International-program leader to leave county school system

Coordinator will be on loan to the state to work as parent-involvement specialist with Title 1 schools

December 30, 2007|By John-John Williams IV | John-John Williams IV,Sun reporter

The recent graduation ceremony for the fourth class in the Howard County schools' International Parent Leadership Program was bittersweet, because it also marked the departure of its coordinator, Young-chan Han.

Han -- who has accepted a job as parent-involvement specialist with the Program Improvement and Family Support Branch of the Maryland State Department of Education -- will work with families in Maryland's Title I schools, which serve large numbers of low-income children.

"I was ready for a challenge and something different," Han, 46, said. "I think that it is a good match."

Since joining the school system as a liaison in 1999, Han has quickly become known for her ability to mobilize members of the county's growing international community.

"I think she helped us realize our vision of outreach to our growing non-English-speaking community," said school system spokeswoman Patti Caplan. "She is the hardest-working, most passionate person about providing this support to families who are new to this country."

Superintendent Sydney L. Cousin said he appreciates the work Han has provided his changing school system.

"It's going to be a challenge to replace her here in Howard County," Cousin said. "Her knowledge and innovation ... will be hard to replace."

Han earned a bachelor's degree in political science from Goucher College and holds two master's degrees, in Asian studies and in ministry, as well as a graduate certificate in administration and supervision, all from the Johns Hopkins University.

She is married with three children, all of whom are products of Howard County public schools.

In Han's new job, she will be working on loan to the state -- a practice that is common in Maryland, she said.

"I am still employed by the county, but I report to the state," she said.

Han will try to expand to the state level some of the initiatives she launched in Howard County .

"The work I was doing in the county could reach a larger audience," Han said.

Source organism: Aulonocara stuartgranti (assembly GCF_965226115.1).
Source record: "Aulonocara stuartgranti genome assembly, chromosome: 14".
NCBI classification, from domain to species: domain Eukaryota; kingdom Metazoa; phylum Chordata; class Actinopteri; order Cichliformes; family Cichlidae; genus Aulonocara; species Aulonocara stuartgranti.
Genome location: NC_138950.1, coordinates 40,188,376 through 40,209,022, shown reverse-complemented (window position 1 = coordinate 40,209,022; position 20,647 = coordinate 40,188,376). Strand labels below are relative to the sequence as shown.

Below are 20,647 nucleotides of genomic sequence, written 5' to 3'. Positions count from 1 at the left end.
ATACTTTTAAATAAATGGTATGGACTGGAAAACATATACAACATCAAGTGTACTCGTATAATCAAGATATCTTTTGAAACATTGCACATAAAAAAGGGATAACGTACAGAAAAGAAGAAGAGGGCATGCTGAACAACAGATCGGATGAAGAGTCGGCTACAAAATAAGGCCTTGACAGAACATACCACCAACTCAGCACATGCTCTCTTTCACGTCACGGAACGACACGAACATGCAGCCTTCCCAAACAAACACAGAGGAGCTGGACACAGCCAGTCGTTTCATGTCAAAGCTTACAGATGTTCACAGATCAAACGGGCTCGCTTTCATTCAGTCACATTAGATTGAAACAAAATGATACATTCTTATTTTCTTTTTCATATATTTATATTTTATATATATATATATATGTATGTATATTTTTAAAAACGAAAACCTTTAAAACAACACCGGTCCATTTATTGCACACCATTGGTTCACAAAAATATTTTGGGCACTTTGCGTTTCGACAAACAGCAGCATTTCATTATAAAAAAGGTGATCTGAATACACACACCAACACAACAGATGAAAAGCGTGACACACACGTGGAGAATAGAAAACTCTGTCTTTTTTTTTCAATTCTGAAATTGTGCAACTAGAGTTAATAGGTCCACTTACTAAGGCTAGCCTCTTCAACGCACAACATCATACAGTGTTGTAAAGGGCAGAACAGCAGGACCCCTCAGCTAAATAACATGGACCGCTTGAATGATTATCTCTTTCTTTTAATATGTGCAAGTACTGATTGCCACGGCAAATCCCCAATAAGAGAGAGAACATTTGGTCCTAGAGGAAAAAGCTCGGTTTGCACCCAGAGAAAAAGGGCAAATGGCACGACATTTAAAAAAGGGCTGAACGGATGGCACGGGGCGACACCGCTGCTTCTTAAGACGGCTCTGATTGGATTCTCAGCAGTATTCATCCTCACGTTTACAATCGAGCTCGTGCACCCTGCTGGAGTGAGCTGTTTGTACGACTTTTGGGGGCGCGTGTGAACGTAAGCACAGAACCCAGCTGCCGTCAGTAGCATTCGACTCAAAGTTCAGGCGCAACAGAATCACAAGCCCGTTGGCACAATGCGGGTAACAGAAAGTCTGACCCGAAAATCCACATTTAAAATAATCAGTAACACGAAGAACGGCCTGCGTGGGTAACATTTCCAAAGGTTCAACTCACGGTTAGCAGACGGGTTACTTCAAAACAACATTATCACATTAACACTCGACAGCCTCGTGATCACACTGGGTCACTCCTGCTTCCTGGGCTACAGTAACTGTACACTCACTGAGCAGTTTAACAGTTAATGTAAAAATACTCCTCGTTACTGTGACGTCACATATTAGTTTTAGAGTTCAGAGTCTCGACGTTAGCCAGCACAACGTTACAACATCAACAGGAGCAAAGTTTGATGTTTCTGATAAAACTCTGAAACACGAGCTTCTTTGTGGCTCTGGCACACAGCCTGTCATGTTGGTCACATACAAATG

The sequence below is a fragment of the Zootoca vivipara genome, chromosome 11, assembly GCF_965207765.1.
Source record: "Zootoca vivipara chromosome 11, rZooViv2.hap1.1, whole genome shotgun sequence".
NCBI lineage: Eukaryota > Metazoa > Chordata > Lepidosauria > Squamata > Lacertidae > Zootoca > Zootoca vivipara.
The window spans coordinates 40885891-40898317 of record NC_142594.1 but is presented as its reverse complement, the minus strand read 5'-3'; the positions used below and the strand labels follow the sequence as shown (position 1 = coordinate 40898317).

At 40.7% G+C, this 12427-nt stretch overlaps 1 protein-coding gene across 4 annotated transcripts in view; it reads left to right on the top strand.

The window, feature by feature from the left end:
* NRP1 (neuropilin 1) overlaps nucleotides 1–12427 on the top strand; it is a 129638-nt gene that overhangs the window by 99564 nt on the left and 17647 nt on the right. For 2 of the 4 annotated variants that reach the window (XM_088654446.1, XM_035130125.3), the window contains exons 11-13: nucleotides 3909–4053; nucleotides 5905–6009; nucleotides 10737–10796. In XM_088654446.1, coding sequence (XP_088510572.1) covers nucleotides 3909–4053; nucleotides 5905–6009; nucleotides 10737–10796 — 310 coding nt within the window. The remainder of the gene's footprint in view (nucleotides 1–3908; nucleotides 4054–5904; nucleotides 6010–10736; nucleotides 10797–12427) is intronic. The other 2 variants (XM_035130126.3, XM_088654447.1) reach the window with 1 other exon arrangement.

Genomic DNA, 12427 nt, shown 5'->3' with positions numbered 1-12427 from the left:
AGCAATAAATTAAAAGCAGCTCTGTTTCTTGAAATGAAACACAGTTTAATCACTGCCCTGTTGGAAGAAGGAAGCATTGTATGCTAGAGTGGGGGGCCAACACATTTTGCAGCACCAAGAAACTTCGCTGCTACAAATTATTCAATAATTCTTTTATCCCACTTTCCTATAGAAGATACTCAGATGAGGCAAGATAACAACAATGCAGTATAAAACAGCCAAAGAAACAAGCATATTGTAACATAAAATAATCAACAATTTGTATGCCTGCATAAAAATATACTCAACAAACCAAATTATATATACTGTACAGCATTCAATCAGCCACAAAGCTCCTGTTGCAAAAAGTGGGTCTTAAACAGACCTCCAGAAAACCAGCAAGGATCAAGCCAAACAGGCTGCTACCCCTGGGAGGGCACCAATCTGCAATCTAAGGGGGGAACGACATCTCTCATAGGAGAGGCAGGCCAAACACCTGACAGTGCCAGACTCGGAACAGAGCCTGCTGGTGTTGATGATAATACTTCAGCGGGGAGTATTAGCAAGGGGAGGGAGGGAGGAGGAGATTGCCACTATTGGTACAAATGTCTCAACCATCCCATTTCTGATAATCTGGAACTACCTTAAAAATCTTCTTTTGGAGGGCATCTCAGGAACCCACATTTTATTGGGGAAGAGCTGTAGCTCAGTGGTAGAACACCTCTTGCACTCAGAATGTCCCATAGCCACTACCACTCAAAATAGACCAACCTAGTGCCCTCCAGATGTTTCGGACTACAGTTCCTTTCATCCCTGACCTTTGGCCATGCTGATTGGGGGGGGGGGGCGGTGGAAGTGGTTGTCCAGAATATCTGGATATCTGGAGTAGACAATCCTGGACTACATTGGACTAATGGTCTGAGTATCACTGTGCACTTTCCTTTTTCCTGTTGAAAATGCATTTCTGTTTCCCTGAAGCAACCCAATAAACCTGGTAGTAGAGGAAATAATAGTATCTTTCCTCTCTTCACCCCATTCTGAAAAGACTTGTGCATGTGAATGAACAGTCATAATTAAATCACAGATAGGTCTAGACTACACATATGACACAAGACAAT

Student diversity

Students from more than 80 countries representing more than 70 languages attend Howard County schools.

Han has coordinated high school assessment test nights for Korean, Haitian, African-American and Hispanic parents; she also helped to acclimate displaced Burmese families last summer.

One of her greatest success stories in Howard County has been the International Parent Leadership Program.

Seventy-three people -- including 16 in the most recent graduating class -- from 13 countries have completed the program.

"Many [graduates] have joined a number of advisory committees and policy review committees, actively participate in the PTA and volunteer in classrooms," Han said.

"Knowing that many of these parents are well-equipped, it is a great feeling to know that we will continue to hear their voices," she added. "The opportunities are there for them."

Cousin said the program is Han's most significant contribution to the school system.

A `model' program

"It has really served as a model for other school systems in Maryland and in the nation," Cousin said. "It is really unique. Young-chan was essential to making sure we involved the diverse communities in the school system."

Caplan agreed.

"I'm not sure that there are so many people who could have brought that same type of commitment, energy and compassion," she said. "She is an incredible professional and a wonderful person. I miss her on both levels already."

Although Han will no longer coordinate the program in her new position, she will keep tabs on its progress.

"As a part of the state staff, I can continue to support the program," she said. "I would love to see a program like that in other counties."

john-john.williams@baltsun.com

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